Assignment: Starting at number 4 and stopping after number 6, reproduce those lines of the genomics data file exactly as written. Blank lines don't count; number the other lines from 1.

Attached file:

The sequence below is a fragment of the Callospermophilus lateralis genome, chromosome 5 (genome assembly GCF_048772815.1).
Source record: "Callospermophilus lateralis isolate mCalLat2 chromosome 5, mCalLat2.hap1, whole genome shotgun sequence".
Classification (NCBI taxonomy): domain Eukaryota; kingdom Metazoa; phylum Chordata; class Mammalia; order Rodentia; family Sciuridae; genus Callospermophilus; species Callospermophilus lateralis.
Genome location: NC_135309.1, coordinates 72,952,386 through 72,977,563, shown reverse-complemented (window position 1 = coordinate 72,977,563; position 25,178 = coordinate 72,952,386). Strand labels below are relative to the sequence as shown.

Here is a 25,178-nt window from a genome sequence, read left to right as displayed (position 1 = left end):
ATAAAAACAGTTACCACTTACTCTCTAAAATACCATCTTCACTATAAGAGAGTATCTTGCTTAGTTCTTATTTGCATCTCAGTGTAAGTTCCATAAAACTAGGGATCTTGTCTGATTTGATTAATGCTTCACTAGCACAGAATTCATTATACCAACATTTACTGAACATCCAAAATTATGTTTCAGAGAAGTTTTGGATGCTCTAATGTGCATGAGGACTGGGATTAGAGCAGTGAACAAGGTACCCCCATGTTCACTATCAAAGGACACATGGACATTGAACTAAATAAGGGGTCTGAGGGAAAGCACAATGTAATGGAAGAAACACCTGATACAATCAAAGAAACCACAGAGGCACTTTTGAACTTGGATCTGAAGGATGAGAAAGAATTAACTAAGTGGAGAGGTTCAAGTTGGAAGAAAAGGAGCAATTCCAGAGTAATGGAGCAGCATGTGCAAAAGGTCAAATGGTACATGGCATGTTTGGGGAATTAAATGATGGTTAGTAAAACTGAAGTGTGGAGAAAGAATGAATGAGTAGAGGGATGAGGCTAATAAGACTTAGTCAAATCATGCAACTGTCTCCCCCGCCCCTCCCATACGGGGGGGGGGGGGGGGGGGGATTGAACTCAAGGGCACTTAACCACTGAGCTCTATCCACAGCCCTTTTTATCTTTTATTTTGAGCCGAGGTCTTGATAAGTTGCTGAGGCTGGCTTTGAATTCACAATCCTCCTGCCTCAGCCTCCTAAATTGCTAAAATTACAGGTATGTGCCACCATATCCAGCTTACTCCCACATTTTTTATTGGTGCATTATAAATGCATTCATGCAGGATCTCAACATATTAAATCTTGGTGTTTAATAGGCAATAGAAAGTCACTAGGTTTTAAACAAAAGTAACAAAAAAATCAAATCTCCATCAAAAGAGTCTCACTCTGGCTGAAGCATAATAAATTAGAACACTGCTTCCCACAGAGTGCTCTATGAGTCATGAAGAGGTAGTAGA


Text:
Genome location: NC_135309.1, coordinates 72,952,386 through 72,977,563, shown reverse-complemented (window position 1 = coordinate 72,977,563; position 25,178 = coordinate 72,952,386). Strand labels below are relative to the sequence as shown.

Here is a 25,178-nt window from a genome sequence, read left to right as displayed (position 1 = left end):
ATAAAAACAGTTACCACTTACTCTCTAAAATACCATCTTCACTATAAGAGAGTATCTTGCTTAGTTCTTATTTGCATCTCAGTGTAAGTTCCATAAAACTAGGGATCTTGTCTGATTTGATTAATGCTTCACTAGCACAGAATTCATTATACCAACATTTACTGAACATCCAAAATTATGTTTCAGAGAAGTTTTGGATGCTCTAATGTGCATGAGGACTGGGATTAGAGCAGTGAACAAGGTACCCCCATGTTCACTATCAAAGGACACATGGACATTGAACTAAATAAGGGGTCTGAGGGAAAGCACAATGTAATGGAAGAAACACCTGATACAATCAAAGAAACCACAGAGGCACTTTTGAACTTGGATCTGAAGGATGAGAAAGAATTAACTAAGTGGAGAGGTTCAAGTTGGAAGAAAAGGAGCAATTCCAGAGTAATGGAGCAGCATGTGCAAAAGGTCAAATGGTACATGGCATGTTTGGGGAATTAAATGATGGTTAGTAAAACTGAAGTGTGGAGAAAGAATGAATGAGTAGAGGGATGAGGCTAATAAGACTTAGTCAAATCATGCAACTGTCTCCCCCGCCCCTCCCATACGGGGGGGGGGGGGGGGGGGGATTGAACTCAAGGGCACTTAACCACTGAGCTCTATCCACAGCCCTTTTTATCTTTTATTTTGAGCCGAGGTCTTGATAAGTTGCTGAGGCTGGCTTTGAATTCACAATCCTCCTGCCTCAGCCTCCTAAATTGCTAAAATTACAGGTATGTGCCACCATATCCAGCTTACTCCCACATTTTTTATTGGTGCATTATAAATGCATTCATGCAGGATCTCAACATATTAAATCTTGGTGTTTAATAGGCAATAGAAAGTCACTAGGTTTTAAACAAAAGTAACAAAAAAATCAAATCTCCATCAAAAGAGTCTCACTCTGGCTGAAGCATAATAAATTAGAACACTGCTTCCCACAGAGTGCTCTATGAGTCATGAAGAGGTAGTAGA